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So, I read that an oxalate ion is a bidentate ligand but since I saw that it has 4 oxygen atoms I was confused as to why it isn't a tetradentate ligand instead. enter image description here

I searched it on Google and found this: Oxalate ion dentiticity - why is it bidentate and not tetradentate?

Now, in the link it's implied that the oxalate ion can donate the 2 pairs of electrons either from the 2 oxygen atoms having negative formal charge or from 1 "double-bonded" O atom and 1 negatively charged O atom.

But why can't the two pairs of electrons be donated from Both the "double-bonded" O atoms? Why isn't this "third" bonding mode possible?

EDIT: From the comment below, I infer that because of resonance, there is no double-bonded or negatively charged O atom in the Oxalate ion; rather all of the O atoms have a partial negative formal charge and double-bond character, is that correct?

So, can electrons be donated from any O atom in the ion?

(And so did the answer in the provided link just ignore this for the sake of simplicity?)

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    $\begingroup$ Well, you seem to don't understand that in oxalate all 4 atoms are identical. Write mesomeric structures if you need. $\endgroup$ – Mithoron Sep 2 '17 at 22:12
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    $\begingroup$ @Mithoron, so in an oxalate ion there is no two "double-bonded" oxygen atoms as such, rather all of the oxygen atoms have partial negative charge and also partial double-bond character? Then did the answer in the provided link just ignore this in order to give a simple explanation and in fact the two pairs of electrons can get donated from Any two adjacent O atoms? $\endgroup$ – Mr Reality Sep 3 '17 at 3:13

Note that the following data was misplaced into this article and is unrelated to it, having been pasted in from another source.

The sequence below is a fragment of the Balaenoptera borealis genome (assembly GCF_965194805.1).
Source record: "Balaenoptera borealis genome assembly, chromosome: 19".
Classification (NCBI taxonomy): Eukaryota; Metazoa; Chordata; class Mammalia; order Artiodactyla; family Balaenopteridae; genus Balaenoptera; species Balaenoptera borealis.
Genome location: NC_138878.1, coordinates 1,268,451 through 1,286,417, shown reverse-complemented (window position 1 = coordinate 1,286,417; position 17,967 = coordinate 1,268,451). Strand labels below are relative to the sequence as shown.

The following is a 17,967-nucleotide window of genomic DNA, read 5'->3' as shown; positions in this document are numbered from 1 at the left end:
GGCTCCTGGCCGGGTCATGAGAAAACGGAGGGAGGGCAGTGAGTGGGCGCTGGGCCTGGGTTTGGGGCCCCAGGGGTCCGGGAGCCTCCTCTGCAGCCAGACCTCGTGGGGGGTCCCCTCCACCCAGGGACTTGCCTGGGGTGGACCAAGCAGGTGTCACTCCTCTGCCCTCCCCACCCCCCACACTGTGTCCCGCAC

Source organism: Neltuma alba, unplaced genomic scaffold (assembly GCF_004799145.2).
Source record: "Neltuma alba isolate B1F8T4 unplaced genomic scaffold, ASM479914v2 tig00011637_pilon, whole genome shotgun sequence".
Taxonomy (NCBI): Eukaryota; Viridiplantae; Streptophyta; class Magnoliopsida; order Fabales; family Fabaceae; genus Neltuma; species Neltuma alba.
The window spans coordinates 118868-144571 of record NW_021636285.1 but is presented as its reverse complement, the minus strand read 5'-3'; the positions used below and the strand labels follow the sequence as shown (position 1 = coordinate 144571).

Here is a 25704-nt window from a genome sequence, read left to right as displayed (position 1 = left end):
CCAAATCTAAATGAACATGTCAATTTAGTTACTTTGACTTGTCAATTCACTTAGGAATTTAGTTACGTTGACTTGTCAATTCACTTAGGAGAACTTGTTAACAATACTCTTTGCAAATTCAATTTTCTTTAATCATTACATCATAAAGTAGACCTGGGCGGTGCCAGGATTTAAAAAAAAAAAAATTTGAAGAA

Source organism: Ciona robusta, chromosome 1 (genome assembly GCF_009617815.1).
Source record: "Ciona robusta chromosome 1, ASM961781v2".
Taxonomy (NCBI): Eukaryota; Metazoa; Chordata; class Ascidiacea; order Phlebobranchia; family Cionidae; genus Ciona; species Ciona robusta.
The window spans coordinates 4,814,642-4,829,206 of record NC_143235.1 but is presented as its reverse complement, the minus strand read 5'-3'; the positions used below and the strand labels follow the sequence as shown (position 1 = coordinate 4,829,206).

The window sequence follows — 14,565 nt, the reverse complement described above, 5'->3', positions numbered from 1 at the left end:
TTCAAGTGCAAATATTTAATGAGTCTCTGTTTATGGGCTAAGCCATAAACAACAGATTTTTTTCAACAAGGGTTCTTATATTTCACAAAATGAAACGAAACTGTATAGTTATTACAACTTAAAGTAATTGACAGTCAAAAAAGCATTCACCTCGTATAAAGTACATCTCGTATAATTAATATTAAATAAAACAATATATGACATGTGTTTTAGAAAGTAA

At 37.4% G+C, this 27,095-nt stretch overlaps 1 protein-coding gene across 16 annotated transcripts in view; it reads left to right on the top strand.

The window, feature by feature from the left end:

• $\begingroup$ Yeah, it's pretty much as you say. $\endgroup$ – Mithoron Sep 3 '17 at 15:50
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    $\begingroup$ I am very tempted to find a cool crystal structure with tetradentate oxalate (but it’s past midnight and I need to sleep). However, for coordination to a single metal cation, the four-membered ring that would form if you were to use both oxygens of a carboxy group is too small. Hence bidentate ligands always form at least a five-membered ring with the metal. $\endgroup$ – Jan Sep 5 '17 at 15:18
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Oxalate is a planar molecule. The four oxygen atoms share the pi electron density through resonance, as noted in comments, and thus are all identical. Imagine those four oxygen as four corners of a table. Now you are a Lewis acid, perhaps a transition metal cation, and you walk up to the table. How many of the four corners ligate you? Perhaps you imagine the planar ligand dropping on top of you, so that the four corners are around you. For effective overlap with all four corners of the table, you'd need to be a pretty big cation. In almost all cases you'd achieve better orbital overlap, and a more energetically favorable coordination complex, if you just cozy up to two of the donor oxygens.

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  • $\begingroup$ I don't understand this answer. Where do the tables come from? $\endgroup$ – wizzwizz4 Nov 25 '18 at 11:32
  • $\begingroup$ It's a metaphor, the four oxygen atoms can be likened to the four corners of a table $\endgroup$ – electronpusher Mar 2 at 3:11

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